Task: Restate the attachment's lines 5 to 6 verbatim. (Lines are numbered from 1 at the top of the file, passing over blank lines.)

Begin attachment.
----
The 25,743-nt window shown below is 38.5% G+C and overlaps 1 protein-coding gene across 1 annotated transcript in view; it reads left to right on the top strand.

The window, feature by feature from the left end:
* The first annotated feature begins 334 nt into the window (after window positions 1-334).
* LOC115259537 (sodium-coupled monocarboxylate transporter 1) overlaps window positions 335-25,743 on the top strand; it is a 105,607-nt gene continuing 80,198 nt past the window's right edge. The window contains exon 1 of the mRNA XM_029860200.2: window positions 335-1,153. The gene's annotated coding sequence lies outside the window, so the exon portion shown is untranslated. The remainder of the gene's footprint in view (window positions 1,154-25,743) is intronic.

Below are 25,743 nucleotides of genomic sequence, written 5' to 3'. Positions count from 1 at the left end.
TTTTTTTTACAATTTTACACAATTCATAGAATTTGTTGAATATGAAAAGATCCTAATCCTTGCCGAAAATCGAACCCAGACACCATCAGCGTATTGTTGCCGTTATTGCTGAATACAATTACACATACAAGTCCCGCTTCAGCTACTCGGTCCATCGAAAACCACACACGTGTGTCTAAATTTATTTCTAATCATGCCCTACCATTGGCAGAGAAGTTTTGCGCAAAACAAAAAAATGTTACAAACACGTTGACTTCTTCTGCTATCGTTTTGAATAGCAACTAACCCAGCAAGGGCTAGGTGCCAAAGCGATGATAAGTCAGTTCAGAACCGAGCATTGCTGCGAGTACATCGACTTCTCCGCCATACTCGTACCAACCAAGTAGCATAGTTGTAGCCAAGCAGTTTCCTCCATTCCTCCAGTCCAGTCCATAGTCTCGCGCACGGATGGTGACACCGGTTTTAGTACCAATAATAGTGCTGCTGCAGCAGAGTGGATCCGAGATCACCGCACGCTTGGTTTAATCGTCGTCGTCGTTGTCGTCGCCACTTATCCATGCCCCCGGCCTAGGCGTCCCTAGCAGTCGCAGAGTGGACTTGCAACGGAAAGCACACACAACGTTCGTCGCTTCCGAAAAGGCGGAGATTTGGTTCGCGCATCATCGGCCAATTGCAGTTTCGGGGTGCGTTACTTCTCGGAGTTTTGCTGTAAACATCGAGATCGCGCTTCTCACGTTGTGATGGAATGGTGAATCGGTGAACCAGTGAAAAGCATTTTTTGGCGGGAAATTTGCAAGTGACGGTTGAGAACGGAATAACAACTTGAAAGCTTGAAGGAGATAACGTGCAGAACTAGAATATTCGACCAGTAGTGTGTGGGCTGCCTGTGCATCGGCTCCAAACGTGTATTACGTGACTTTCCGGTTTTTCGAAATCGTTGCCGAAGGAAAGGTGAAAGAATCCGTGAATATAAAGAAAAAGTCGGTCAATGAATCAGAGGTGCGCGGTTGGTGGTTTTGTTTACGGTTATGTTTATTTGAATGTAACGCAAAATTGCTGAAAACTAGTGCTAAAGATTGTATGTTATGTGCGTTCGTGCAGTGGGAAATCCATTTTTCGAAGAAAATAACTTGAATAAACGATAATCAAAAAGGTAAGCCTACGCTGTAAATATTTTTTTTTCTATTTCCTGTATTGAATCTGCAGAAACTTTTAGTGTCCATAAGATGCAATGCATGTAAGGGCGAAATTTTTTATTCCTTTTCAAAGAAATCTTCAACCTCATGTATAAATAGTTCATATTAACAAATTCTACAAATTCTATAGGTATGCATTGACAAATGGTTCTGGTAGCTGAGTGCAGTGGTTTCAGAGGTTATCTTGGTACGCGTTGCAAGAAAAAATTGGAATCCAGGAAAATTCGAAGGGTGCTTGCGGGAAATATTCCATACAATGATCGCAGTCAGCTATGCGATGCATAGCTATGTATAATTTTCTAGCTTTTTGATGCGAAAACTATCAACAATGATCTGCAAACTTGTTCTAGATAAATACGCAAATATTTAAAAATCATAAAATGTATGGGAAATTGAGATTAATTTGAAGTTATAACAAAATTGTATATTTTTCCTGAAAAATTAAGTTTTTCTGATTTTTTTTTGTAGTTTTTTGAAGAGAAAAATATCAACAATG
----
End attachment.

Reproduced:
Below are 25,743 nucleotides of genomic sequence, written 5' to 3'. Positions count from 1 at the left end.
TTTTTTTTACAATTTTACACAATTCATAGAATTTGTTGAATATGAAAAGATCCTAATCCTTGCCGAAAATCGAACCCAGACACCATCAGCGTATTGTTGCCGTTATTGCTGAATACAATTACACATACAAGTCCCGCTTCAGCTACTCGGTCCATCGAAAACCACACACGTGTGTCTAAATTTATTTCTAATCATGCCCTACCATTGGCAGAGAAGTTTTGCGCAAAACAAAAAAATGTTACAAACACGTTGACTTCTTCTGCTATCGTTTTGAATAGCAACTAACCCAGCAAGGGCTAGGTGCCAAAGCGATGATAAGTCAGTTCAGAACCGAGCATTGCTGCGAGTACATCGACTTCTCCGCCATACTCGTACCAACCAAGTAGCATAGTTGTAGCCAAGCAGTTTCCTCCATTCCTCCAGTCCAGTCCATAGTCTCGCGCACGGATGGTGACACCGGTTTTAGTACCAATAATAGTGCTGCTGCAGCAGAGTGGATCCGAGATCACCGCACGCTTGGTTTAATCGTCGTCGTCGTTGTCGTCGCCACTTATCCATGCCCCCGGCCTAGGCGTCCCTAGCAGTCGCAGAGTGGACTTGCAACGGAAAGCACACACAACGTTCGTCGCTTCCGAAAAGGCGGAGATTTGGTTCGCGCATCATCGGCCAATTGCAGTTTCGGGGTGCGTTACTTCTCGGAGTTTTGCTGTAAACATCGAGATCGCGCTTCTCACGTTGTGATGGAATGGTGAATCGGTGAACCAGTGAAAAGCATTTTTTGGCGGGAAATTTGCAAGTGACGGTTGAGAACGGAATAACAACTTGAAAGCTTGAAGGAGATAACGTGCAGAACTAGAATATTCGACCAGTAGTGTGTGGGCTGCCTGTGCATCGGCTCCAAACGTGTATTACGTGACTTTCCGGTTTTTCGAAATCGTTGCCGAAGGAAAGGTGAAAGAATCCGTGAATATAAAGAAAAAGTCGGTCAATGAATCAGAGGTGCGCGGTTGGTGGTTTTGTTTACGGTTATGTTTATTTGAATGTAACGCAAAATTGCTGAAAACTAGTGCTAAAGATTGTATGTTATGTGCGTTCGTGCAGTGGGAAATCCATTTTTCGAAGAAAATAACTTGAATAAACGATAATCAAAAAGGTAAGCCTACGCTGTAAATATTTTTTTTTCTATTTCCTGTATTGAATCTGCAGAAACTTTTAGTGTCCATAAGATGCAATGCATGTAAGGGCGAAATTTTTTATTCCTTTTCAAAGAAATCTTCAACCTCATGTATAAATAGTTCATATTAACAAATTCTACAAATTCTATAGGTATGCATTGACAAATGGTTCTGGTAGCTGAGTGCAGTGGTTTCAGAGGTTATCTTGGTACGCGTTGCAAGAAAAAATTGGAATCCAGGAAAATTCGAAGGGTGCTTGCGGGAAATATTCCATACAATGATCGCAGTCAGCTATGCGATGCATAGCTATGTATAATTTTCTAGCTTTTTGATGCGAAAACTATCAACAATGATCTGCAAACTTGTTCTAGATAAATACGCAAATATTTAAAAATCATAAAATGTATGGGAAATTGAGATTAATTTGAAGTTATAACAAAATTGTATATTTTTCCTGAAAAATTAAGTTTTTCTGATTTTTTTTTGTAGTTTTTTGAAGAGAAAAATATCAACAATG